Sunday, June 05, 2011

Question from Merlin - Lady Rochford's motivations

What are your opinions regarding Lady Rochford's motivation in aiding & abetting Kathryn Howard in her relationship with Culpepper? I've never quite bought Julia Fox's suggestion that she was simply following orders and felt unable to refuse Kathryn's requests to facilitate meetings (after all, it wouldn't have been so difficult for Lady Rochford to have gone down with a diplomatic illness and left court for a while)but on the other hand Julia's research seems to demonstrate fairly convincingly that Lady Rochford's sinister reputation was a later invention (which suggests that Lacey Baldwin Smith's take on it- that Lady Rochford was probably always verging on insane- doesn't hold water either). Starkey suggests Lady Rochford's relationship with Kathryn was akin to that of Juliet & her nurse in "Romeo & Juliet" but I find that a bit hard to believe as well. Admittedly, Lady Rochford had no children but I can't really see Kathryn coming to represent the daughter Lady Rochford never had.

What I don't get is how, with her considerable experience of life (and intrigue) at court, not to mention her first-hand knowledge of the consequences of adultery in a queen, Lady Rochford could have behaved in such a suicidally stupid and naive fashion.

I'd be very interested in your opinions.

[There was a similar discussion last year, but on opinion questions it's worth bringing them up again for fresh views. Previous thread linked below. - Lara]


kb said...

Pure speculation ---

It is possible that Lady Rochford was beholden to the Duke of Norfolk. Norfolk may have felt that the best way to cement the Howard's position was for Kathryn Howard to have a son. He may have felt that an illegitimate son backed by the family would be a good thing. If Norfolk knew or at least suspected that Henry was no longer capable of fathering a child, he might have been tempted to arrange for Kathryn to get pregnant. Lady Rochford would be the perfect agent for this and she may have felt unable, or unwilling, to refuse the duke.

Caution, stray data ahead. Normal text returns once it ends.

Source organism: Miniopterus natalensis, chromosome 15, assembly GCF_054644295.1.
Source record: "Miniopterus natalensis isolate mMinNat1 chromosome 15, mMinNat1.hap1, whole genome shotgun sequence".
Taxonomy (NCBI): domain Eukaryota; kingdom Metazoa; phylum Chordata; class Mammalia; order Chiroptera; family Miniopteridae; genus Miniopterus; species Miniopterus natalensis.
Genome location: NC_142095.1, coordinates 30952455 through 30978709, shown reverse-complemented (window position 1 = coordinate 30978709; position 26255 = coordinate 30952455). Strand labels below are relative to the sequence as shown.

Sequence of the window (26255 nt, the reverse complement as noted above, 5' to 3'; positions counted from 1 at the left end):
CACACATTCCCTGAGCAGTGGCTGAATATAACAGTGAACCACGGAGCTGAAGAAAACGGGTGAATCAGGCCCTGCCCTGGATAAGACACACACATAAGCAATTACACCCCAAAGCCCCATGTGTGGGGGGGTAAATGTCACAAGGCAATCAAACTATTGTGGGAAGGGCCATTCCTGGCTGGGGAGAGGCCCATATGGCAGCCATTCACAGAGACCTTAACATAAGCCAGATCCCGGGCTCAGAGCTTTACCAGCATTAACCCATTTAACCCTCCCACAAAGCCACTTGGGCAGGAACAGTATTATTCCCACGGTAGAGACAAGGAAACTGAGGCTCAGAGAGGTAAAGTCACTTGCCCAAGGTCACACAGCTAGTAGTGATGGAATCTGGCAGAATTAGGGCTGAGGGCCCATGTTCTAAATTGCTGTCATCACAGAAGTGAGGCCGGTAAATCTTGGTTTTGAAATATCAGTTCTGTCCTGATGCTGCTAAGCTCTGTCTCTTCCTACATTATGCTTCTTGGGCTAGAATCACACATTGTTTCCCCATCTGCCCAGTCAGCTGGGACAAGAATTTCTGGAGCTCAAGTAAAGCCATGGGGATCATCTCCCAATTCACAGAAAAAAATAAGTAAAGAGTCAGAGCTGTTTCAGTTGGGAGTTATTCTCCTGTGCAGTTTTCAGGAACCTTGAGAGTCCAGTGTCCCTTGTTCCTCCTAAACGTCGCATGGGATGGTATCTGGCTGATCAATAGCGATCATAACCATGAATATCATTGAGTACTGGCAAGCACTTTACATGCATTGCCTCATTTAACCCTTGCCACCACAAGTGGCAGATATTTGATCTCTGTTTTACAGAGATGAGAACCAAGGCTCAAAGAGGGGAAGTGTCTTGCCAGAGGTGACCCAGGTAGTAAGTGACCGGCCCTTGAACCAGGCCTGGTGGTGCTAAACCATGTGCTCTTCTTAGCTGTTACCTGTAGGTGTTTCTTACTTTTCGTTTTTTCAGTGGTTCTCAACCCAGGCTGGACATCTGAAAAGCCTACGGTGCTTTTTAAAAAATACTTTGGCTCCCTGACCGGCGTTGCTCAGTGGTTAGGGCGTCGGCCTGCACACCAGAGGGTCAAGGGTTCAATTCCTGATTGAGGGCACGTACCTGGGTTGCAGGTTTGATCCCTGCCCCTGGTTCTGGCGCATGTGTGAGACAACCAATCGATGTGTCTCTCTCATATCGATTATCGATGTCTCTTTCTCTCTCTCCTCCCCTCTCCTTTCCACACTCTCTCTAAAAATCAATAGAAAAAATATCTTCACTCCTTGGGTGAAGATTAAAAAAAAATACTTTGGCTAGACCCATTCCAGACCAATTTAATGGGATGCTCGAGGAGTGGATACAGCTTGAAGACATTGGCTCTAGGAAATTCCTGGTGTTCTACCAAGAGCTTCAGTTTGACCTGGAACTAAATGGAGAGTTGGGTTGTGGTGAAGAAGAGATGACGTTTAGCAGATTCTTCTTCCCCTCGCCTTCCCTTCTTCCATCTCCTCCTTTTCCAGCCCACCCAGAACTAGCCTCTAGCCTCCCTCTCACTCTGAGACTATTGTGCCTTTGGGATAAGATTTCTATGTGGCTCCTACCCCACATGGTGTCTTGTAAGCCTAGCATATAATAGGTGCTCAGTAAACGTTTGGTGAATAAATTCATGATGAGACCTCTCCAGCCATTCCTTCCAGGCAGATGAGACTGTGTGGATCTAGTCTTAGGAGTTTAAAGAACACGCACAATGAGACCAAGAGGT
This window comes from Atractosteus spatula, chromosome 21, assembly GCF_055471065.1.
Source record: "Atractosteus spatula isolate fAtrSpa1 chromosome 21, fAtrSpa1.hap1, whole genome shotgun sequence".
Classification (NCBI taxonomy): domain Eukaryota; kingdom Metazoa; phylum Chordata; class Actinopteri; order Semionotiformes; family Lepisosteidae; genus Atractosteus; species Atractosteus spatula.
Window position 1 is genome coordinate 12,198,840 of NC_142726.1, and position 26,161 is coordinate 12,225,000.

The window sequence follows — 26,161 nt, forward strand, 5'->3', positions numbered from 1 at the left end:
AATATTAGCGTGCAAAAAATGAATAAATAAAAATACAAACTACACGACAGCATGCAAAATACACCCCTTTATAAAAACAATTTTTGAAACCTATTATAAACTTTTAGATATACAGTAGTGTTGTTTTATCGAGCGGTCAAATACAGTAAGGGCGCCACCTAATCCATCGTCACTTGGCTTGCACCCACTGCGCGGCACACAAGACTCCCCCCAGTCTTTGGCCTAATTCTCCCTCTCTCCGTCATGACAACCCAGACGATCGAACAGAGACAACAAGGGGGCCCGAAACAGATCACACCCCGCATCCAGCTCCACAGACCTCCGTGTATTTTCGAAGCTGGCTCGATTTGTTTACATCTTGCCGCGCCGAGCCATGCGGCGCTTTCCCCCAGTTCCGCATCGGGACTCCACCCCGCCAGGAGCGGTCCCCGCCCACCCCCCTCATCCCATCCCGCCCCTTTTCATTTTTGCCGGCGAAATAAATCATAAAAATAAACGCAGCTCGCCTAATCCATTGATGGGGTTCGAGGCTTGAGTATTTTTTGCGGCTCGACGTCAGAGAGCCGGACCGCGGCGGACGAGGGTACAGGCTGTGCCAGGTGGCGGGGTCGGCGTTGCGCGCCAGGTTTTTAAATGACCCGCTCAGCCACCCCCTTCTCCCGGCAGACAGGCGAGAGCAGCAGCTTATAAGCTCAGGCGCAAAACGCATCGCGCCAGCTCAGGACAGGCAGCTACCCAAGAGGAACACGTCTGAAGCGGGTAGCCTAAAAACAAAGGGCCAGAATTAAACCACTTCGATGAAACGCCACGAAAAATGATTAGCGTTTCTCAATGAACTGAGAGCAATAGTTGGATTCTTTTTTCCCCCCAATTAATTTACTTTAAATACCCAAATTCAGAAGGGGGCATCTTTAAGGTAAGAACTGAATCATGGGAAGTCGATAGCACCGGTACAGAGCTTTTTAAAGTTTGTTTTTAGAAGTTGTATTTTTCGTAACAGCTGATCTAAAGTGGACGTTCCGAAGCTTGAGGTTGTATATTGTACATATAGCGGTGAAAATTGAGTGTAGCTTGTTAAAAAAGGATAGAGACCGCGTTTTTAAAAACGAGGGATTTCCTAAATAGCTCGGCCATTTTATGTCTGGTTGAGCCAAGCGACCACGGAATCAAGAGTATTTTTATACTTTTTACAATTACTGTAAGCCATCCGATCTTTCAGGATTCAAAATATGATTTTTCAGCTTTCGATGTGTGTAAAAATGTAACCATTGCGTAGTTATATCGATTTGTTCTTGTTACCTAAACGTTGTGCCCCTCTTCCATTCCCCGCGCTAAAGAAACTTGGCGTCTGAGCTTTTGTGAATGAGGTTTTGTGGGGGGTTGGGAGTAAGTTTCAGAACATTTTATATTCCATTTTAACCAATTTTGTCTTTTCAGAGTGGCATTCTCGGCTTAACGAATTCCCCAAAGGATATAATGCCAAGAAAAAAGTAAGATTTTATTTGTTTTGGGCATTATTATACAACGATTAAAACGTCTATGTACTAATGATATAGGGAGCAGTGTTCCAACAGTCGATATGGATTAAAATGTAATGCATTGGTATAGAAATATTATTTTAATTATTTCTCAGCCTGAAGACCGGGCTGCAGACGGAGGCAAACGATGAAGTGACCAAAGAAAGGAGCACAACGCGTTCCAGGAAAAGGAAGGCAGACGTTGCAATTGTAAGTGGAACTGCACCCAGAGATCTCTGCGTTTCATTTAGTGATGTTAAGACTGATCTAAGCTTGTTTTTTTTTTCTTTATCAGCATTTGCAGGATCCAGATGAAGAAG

Again - only speculation.

Em said...

Lady Rochford may have been told to help Kathryn with her adultery. But it is said that Lady Rochford testified false evidence against her husband, George, and sister-in-law, Anne Boleyn. I think that she could have very well invented this on her own, especially if she wanted Queen Kathryn's favor.

Cate Drewry said...

I have tried to sort of imagine myself in Jane's place, to get an idea of what she was thinking. I believe that she probably did not realize the extent of what she was getting into, until she was already in it up to her ears.

So, now what to do? I'm sure she was frightened and somewhat at a loss. Say we consider telling someone. Well, first of all, whom do you trust enough to go to with this information? Your own family has an extremely vested interest in keeping Katherine in place, they are unlikely to react well to your information. In fact, they might seek to get rid of you in some way (banishment, possibly even murder) to protect their queen.